Sunday, February 21, 2010


It's amazing what you don't know sometimes. I remember having a lengthy conversation with an old friend about subcultures once after my dad became sucked into a deer-watching subculture in our town one summer. There's a wooded part of my town that has something like 2,000 deer living in one square mile, and it's about a quarter-mile away from where I grew up. My dad would ride his bike out to *the* deer-watching spot and there would always be half a dozen people there, including one man who photographed all the fawns every year and created photo albums of them. He usually had his album with them. They came with binoculars, lawn chairs, the whole nine yards. Who knew?

Apparently, there is a similar subculture of obituary fans. There's a Usenet group. There are conventions. There are obituary writers that they venerate, and would be as excited to meet in person as they would to meet any celebrity. And as of several years ago, there's a book.

I picked up The Dead Beat by Marilyn Johnson mainly because when I started my new job, I sat next to the woman who does the obits for all of our newspapers until my permanent desk opened up. We used to talk about them if she got an interesting one or a weird one. I specifically remember a lengthy conversation about whether or not to include that a man was survived by his great-niece. Normally the policy is to just list immediate family, but this was all the man had left.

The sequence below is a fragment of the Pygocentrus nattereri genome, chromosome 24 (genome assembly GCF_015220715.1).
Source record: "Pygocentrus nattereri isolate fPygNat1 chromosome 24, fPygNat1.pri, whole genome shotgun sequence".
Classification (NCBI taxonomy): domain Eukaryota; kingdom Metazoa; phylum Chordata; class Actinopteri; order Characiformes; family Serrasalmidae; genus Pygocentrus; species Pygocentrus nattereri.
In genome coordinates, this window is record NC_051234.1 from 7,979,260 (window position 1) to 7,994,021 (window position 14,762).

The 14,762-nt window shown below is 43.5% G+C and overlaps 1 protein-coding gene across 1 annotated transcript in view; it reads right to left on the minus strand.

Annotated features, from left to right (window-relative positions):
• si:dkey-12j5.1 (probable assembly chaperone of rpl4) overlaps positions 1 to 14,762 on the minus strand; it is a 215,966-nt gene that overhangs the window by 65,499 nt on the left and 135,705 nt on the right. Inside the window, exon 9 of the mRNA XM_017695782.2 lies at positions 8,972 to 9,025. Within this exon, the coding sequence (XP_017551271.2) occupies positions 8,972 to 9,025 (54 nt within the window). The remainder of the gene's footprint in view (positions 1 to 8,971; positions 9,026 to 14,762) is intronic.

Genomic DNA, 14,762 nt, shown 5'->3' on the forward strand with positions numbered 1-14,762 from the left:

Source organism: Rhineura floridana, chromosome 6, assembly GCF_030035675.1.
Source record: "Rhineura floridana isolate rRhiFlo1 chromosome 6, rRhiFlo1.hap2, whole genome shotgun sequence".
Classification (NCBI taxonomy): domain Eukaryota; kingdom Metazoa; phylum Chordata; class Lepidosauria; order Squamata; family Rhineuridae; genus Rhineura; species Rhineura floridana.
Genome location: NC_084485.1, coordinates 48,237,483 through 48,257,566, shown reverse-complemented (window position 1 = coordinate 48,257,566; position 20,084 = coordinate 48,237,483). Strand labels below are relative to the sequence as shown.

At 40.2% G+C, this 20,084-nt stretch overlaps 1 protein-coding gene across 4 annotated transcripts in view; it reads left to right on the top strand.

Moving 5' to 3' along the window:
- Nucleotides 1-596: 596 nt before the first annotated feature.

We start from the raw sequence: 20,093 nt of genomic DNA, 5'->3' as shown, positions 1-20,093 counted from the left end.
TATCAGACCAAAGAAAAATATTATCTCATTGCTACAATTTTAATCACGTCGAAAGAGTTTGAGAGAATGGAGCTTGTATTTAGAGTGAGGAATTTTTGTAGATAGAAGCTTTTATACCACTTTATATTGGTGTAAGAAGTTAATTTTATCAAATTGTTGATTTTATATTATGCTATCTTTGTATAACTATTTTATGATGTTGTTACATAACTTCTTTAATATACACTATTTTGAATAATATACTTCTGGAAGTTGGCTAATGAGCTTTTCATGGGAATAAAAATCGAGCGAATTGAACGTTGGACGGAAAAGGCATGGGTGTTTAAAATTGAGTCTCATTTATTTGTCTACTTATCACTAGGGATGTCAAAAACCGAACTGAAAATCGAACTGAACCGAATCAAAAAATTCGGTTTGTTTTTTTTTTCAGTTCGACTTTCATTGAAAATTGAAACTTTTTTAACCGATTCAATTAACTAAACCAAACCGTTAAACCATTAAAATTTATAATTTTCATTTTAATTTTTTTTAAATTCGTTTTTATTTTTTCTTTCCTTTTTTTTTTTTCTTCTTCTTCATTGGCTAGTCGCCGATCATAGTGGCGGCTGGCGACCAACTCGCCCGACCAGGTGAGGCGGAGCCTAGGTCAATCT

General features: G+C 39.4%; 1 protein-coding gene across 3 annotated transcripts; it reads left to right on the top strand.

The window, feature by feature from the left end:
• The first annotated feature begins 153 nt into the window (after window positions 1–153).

The book is decent, but it's also hard to say much about. Johnson begins by introducing her own fascination with obituaries. She goes on to talk about obit conventions, and to profile several obituary writers who are giants in their fields. The man who works for a London paper that was responsible for introducing a little humor into obits. A woman in Oregon who does "life profiles" of ordinary, interesting people who have recently passed. The genesis of the concept of signed obituaries of well-known people by their friends.

She also dives a little into why they interest people. My favorite example related to the obits of Rosemary Clooney and of a well-known Hollywood producer (I believe, and can't go check because I have a cat on my lap). Both were present when Robery Kennedy was assassinated. The producer had driven him to the hotel. Clooney was standing near him. Both had spent much of the rest of their lives getting over it, and neither had fully succeeded at that. It's the sort of detail that can't really come out until the story of someone's life is finished.